- The University of Maryland, College Park via edX
- Learn for FREE, Up-gradable
- 12 hours of effort required
- 11,701+ already enrolled!
- Skill Level: Advanced
- Language: English
The follow-on to this course series on “Advanced Scrum” is expected by the end of Summer 2020. ****
Innovative products and services change lives, and having the right innovative process creates an competitive advantage. Ultimately, innovation is about one thing: problem solving. ****
As an agile problem solver, you’ll need to expand your critical thinking skills to address the key sources of risk in developing best solutions for your new products and business lines.
The Problem-solving techniques covered begin with problem definition, beginning with job descriptions and applying the right soft skills to enhance requirements gathering. This ensures you’re targeting a good problem to solve, and that you understand the business model. The course then moves on to practices such as “brainstorm and storm drain” to target new creative solutions. You will learn how innovation works on fast feedback cycles to test possible solutions and target root causes of defects. Creative thinking isn’t a straight line, and neither should the problem-solving process be a straight line. Each course of action needs early and frequent testing. ****
Key lessons taught in this course are:
- Delivering business value, not technical scope with User Stories
- Why innovating is the key to risk management and gaining a competitive advantage
- The best innovation process for startups in new markets or disruptive innovations, versus sustaining product and process innovations
- How to employ an innovation process that fits your business model and situation
- Using Cross-functional teams and user stories to gather accurate requirements
- Leveraging constraints to apply tested solutions to new technology and new innovations
- Applying Test-Driven Design (TDD) to deliver better designs with less designing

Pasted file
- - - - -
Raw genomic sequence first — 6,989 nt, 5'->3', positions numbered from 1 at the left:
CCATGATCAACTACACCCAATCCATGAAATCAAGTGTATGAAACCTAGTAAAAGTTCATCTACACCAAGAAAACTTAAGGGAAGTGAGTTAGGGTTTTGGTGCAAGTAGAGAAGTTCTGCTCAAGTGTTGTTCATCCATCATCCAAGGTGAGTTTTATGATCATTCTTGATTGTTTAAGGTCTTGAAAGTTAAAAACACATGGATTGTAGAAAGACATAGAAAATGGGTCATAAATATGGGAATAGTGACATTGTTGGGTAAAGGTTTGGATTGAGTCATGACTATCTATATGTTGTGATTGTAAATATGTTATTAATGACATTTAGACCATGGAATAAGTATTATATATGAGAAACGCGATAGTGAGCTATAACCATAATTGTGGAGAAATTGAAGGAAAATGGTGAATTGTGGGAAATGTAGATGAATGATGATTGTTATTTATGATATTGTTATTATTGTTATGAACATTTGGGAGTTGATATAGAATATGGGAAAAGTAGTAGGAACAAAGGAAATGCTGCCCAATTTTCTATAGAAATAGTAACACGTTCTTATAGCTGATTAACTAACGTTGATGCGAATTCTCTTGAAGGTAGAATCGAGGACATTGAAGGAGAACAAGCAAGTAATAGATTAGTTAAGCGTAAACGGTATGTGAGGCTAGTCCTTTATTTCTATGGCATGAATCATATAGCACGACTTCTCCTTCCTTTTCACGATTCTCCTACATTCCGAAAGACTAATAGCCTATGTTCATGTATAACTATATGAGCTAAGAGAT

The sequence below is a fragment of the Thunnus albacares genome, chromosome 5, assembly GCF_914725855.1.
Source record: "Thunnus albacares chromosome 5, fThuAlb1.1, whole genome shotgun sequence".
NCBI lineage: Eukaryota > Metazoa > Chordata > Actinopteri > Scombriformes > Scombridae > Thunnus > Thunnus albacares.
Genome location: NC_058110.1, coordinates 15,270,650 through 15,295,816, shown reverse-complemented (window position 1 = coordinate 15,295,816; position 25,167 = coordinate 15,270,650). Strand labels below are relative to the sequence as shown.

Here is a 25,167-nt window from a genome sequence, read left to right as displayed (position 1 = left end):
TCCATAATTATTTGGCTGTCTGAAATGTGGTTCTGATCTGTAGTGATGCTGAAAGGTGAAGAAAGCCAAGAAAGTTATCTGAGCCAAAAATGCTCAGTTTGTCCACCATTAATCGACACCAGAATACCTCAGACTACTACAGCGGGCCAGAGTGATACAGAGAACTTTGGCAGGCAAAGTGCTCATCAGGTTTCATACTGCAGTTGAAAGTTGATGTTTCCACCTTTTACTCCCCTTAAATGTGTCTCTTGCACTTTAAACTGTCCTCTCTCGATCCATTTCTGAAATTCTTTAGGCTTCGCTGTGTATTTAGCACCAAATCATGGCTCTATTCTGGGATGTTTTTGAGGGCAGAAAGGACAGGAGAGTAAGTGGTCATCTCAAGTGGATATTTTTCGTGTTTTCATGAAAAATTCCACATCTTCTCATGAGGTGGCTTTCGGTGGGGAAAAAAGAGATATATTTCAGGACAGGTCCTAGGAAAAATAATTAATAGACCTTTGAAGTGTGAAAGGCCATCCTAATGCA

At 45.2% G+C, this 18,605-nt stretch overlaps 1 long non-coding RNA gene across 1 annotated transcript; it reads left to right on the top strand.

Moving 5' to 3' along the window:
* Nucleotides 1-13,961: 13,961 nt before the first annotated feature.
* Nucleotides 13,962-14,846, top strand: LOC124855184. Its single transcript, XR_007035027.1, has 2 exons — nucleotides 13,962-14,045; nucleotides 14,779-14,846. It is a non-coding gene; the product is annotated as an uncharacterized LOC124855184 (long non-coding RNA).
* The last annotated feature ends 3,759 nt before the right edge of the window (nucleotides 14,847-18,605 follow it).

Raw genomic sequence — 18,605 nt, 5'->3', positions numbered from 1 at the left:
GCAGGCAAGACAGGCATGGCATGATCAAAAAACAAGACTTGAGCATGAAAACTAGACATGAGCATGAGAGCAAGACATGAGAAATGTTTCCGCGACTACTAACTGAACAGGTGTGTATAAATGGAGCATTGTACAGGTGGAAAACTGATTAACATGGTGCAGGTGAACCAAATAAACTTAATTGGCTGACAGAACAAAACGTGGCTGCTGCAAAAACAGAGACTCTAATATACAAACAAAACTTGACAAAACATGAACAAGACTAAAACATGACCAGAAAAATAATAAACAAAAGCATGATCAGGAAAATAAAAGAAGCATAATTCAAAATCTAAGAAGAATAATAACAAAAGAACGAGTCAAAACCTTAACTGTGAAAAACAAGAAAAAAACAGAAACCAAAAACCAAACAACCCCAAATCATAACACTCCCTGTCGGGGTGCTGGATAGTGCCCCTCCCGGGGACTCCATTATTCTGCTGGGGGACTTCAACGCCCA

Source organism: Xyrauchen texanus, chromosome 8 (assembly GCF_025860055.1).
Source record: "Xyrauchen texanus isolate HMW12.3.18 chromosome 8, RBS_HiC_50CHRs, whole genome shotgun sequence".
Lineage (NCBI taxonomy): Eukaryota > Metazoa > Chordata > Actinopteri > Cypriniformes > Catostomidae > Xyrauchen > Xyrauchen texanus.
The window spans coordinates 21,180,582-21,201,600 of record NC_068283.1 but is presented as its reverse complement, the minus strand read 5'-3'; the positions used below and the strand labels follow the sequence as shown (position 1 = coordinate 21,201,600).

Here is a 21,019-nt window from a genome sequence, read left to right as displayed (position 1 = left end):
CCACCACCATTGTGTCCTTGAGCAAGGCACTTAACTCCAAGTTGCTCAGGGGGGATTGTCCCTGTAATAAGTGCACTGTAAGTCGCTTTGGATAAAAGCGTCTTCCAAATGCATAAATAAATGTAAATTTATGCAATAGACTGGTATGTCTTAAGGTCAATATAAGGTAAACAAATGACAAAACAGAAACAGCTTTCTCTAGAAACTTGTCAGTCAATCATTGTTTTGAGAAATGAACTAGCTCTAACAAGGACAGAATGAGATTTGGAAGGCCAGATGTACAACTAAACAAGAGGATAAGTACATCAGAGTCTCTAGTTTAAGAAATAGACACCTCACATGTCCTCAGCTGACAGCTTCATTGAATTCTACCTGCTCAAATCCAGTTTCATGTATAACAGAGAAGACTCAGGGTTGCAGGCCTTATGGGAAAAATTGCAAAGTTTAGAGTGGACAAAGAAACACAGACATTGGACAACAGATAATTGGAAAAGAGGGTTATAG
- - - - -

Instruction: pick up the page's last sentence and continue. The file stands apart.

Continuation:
By following best practices of Agile, including timeboxes, constraint-based thinking processes, and empathetic problem solving, you’ll learn how to provide a sustainable innovation environment for your teams.
While this course will not make you an agile certified practitioner (PMI-ACP), or certified scrum master (CSM), it offers a more fundamental agile certification based on agile principles and how agile innovation is accomplished in industry today. You’ll finish this course more than ready to continue your agile journey, which we hope takes you to the next course in the series on “Agile Leadership Principles and Practices.”
Upon successful completion of this course, learners can earn 10 Professional Development Unit (PDU) credits, which are recognized by the Project Management Institute (PMI). PDU credits are essential to those looking to maintain certification as a Project Management Professional (PMP). ****
Upon successful completion of this course, learners can earn 10 Professional Development Unit (PDU) credits, which are recognized by the Project Management Institute (PMI). PDU credits are essential to those looking to maintain certification as a Project Management Professional (PMP).
What you’ll learn
- How Agile manages solution risk and return more effectively
- Accurate, effective requirements gathering that avoids delusional “perspective taking”
- Paradox of structure, aka “how constraints drive creativity and luck!”
- Test-driven development for faster, better solutions in complex systems
- How to target scope to meet Performance Objectives via the Theory of Constraints
Week 1: The first week of Innovation revisits concepts of capability delivery from technical perspective; asking how do we achieve a project’s purpose to innovate? What are the risks and methods to be successful in delivering a defined output under uncertain conditions? Here the Theory of Constraints (TOC) is used to target innovation for maximum impact.
Week 2: The second week dives into the requirements gathering and validation process, and the science behind the most powerful requirement tool, a User Story, and how it forms the basis for Test-Drive Development (TDD).
Week 3: The third week looks at how adding constraints to solutioning unleashes creativity, luck, and productivity towards solving hard, uncertain problems.
Week 4: The fourth week culminates with the application of the TOC Thinking Processes, User Stories, and Constraints along with the use of the powerful system engineering solutioning techniques (isolation, absorption, acceleration, etc.) and tools like TRIZ.
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